Most of the northern region of the Yucatán Peninsula has been subjected to all kinds of human and natural disturbances since prehistoric times. In the last 20 years the forests of the area have been unusually impacted by one hurricane (Gilberto) and two big forest fires (1989 and 1995). The process of natural succession is already going on and, if no more drastic disturbances occur, the regeneration of the original forest may be successful. However this process may be very slow, since the extensive fires have eliminated many of the seed sources of the large mature trees. What is happening in this area is what already occurred in the state of Yucatan to the west: an arrested succession dominated by fire resistant secondary trees will be the builders of a new vegetation type. Our hypothesis is that, instead of regenerating a semi-evergreen forests of chicozapote and ramon that existed here since the ancient times, a low semi-deciduous selva will prevail.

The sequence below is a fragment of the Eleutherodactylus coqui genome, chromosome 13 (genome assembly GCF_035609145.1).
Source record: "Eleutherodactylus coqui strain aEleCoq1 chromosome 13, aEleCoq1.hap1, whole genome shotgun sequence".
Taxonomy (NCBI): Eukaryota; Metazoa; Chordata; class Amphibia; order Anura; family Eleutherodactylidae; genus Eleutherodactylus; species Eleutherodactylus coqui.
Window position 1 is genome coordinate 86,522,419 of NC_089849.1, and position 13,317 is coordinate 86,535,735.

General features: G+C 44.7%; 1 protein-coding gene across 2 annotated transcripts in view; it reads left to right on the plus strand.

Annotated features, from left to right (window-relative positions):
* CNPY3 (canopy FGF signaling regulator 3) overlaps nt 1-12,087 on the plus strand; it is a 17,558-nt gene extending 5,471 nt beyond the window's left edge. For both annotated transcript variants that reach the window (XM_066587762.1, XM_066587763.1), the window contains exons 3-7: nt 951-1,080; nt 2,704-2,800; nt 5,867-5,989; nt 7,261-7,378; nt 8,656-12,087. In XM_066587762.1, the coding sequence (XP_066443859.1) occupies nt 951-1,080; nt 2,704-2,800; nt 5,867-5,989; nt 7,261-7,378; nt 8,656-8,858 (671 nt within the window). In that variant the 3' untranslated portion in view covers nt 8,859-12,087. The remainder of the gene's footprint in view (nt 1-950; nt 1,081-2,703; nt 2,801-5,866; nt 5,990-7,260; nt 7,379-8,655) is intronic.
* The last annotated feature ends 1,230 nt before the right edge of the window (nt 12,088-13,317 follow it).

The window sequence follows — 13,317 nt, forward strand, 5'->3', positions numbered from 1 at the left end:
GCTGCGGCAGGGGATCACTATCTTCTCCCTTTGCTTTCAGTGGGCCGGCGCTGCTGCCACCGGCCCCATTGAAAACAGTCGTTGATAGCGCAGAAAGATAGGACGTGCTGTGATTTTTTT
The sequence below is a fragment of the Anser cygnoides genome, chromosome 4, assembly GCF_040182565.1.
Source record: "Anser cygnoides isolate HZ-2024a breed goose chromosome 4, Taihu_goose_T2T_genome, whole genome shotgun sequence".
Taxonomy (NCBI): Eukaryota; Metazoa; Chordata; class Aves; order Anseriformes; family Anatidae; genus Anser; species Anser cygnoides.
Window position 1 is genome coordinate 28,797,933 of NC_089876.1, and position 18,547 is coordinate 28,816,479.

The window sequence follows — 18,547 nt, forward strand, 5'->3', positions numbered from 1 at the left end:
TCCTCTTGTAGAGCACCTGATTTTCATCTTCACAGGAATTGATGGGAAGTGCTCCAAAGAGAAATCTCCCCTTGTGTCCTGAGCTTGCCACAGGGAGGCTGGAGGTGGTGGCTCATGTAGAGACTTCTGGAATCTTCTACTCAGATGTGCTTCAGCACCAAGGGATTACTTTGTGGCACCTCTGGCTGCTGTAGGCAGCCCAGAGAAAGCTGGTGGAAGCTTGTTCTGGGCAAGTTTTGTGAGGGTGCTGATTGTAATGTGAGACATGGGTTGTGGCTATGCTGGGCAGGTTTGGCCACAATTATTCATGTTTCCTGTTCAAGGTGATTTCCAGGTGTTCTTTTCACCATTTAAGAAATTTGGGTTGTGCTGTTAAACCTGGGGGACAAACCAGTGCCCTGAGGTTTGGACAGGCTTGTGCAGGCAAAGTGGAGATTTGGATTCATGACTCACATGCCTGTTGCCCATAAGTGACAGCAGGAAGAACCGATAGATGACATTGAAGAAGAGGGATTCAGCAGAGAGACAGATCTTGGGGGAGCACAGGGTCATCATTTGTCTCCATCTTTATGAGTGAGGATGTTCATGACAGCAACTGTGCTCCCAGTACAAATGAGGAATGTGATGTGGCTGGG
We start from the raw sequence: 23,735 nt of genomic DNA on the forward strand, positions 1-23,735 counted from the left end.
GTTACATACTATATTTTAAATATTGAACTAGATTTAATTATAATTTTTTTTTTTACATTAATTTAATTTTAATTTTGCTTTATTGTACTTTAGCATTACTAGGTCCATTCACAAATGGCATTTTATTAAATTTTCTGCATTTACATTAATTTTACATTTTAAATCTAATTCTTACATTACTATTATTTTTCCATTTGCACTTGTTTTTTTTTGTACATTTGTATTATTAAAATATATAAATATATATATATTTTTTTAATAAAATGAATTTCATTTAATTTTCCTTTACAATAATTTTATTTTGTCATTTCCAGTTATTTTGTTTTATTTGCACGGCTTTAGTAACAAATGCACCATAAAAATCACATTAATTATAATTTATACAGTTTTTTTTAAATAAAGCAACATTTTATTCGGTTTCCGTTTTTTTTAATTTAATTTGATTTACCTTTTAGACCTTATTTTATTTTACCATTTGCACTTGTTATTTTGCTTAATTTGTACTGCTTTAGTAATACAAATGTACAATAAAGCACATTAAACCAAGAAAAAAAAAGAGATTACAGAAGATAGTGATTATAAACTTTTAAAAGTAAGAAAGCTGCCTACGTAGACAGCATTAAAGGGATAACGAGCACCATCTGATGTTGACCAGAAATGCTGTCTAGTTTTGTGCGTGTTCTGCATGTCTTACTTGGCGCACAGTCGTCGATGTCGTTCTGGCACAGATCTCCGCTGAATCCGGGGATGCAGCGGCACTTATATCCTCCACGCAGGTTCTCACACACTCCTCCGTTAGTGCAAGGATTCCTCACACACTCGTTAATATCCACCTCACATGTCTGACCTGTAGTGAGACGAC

A series of experiments on biodiversity restoration of recently forest burned areas are underway at the reserve. The main goal of this program is to speed the regeneration process by introducing the keystone arboreal species of the ancient Maya forests early in the succession using the same methods used by the present day Maya to create their forest home gardens. A study on the role of micorhiza in the establishment of the trees is also underway.

Dr. Edith Allen
Dr. Arturo Gómez-Pompa
Dr. Michael F. Allen
Michael Huston
Louis Gross
Donald DeAngelis
Sergio Palacios Mayorga
Kumiko Shimada Miyasaka
Eduardo González Quintero
Gillian Schultz